Retrofitting existing buildings to make them more energy efficient is critical if the UK is to hit 2050 net-zero carbon targets, new research from WSP has revealed
A survey of over 100 built environment experts including leading architects, property developers and public and private sector building administrators, showed that over half (51%) consider ‘energy efficiency and decarbonisation’ as the most important outcomes for the retrofit of buildings, with only ‘safety and security’ ranking higher.
85% of those surveyed in WSP’s ‘Rethink Retrofit’ report said there is not currently enough legislation around retrofit project investment in their region, which in turn is slowing progress towards achieving net-zero carbon emissions.
Retrofitting existing buildings is a major priority
With 80% of the buildings required in 30 years’ time having already been built and almost half of the UK’s carbon footprint coming from the built environment, retrofitting existing buildings through new technologies, improving energy efficiency and more effective building management systems should be a major priority.
When those surveyed asked how they would rate the average energy efficiency improvement they would expect to achieve by retrofitting a building or buildings over the next five years, almost two-thirds (65%) of respondents said it would be either a ‘good’ or ‘very high’ improvement.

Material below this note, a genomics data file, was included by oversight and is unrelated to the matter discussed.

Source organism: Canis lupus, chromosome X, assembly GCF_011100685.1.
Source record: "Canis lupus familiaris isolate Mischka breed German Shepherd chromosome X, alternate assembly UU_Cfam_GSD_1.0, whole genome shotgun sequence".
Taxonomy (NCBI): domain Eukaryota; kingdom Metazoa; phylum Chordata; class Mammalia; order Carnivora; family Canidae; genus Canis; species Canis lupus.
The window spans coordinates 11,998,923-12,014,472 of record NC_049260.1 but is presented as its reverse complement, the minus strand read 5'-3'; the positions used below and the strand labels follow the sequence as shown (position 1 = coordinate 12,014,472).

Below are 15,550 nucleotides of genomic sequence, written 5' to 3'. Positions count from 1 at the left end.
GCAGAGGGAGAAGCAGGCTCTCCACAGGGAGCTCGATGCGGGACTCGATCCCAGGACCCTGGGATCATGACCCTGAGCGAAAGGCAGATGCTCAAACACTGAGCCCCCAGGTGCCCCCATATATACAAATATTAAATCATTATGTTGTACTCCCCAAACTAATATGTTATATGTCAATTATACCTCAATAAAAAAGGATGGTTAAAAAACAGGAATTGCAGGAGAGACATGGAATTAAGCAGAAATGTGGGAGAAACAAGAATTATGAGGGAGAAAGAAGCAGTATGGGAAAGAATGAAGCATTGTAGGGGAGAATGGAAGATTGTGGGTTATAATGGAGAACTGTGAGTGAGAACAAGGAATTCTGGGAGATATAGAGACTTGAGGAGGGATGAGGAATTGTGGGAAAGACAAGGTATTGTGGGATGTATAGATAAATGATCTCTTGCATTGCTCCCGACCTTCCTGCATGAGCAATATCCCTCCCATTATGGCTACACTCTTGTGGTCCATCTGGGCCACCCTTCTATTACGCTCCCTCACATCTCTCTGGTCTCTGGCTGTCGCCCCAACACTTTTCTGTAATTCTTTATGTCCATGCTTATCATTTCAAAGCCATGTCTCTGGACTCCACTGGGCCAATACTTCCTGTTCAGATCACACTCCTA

Nick Offer, head of UK building services at WSP, says: “If we want to achieve a more responsible, climate-friendly society, demolishing properties and replacing them with more sustainable ones doesn’t add up. It’s not cost-effective and doesn’t fit with our aspirations to nurture a circular economy that minimises the impact of building materials and construction processes on the environment.”
Innovation in energy needed
To be successful in retrofit projects, 51% of respondents think that more innovation in renewable power generation and storage is needed, with 48% agreeing that solar power will provide the biggest performance gain on retrofit projects over the next two years.
As well as this, digitalised energy systems, which could feed into smart meters or energy use apps, look set to allow customers greater control over their energy use – to the point where efficiencies can result in a surplus of energy.
“The survey showed that half (50%) of respondents believe that net-zero carbon buildings will soon be able to generate income by selling excess energy.
Offer continued: “We seal our buildings up instead of letting them breathe, then design systems to cool spaces down. We live in a temperate climate with an outside temperature of 17‒18 °C for much of the year. Applying an element of mixed-mode ventilation would be more suitable.
“We need to think differently about how we’re using energy.”
National retrofit campaign
An ambitious national retrofit campaign is required to reduce building emissions. It is one of many actions which needs to be taken to achieve the UK’s net-zero 2050 target, including the decarbonisation of transport and industry, utilisation of hydrogen and carbon capture and storage (CCS) technology and reforestation.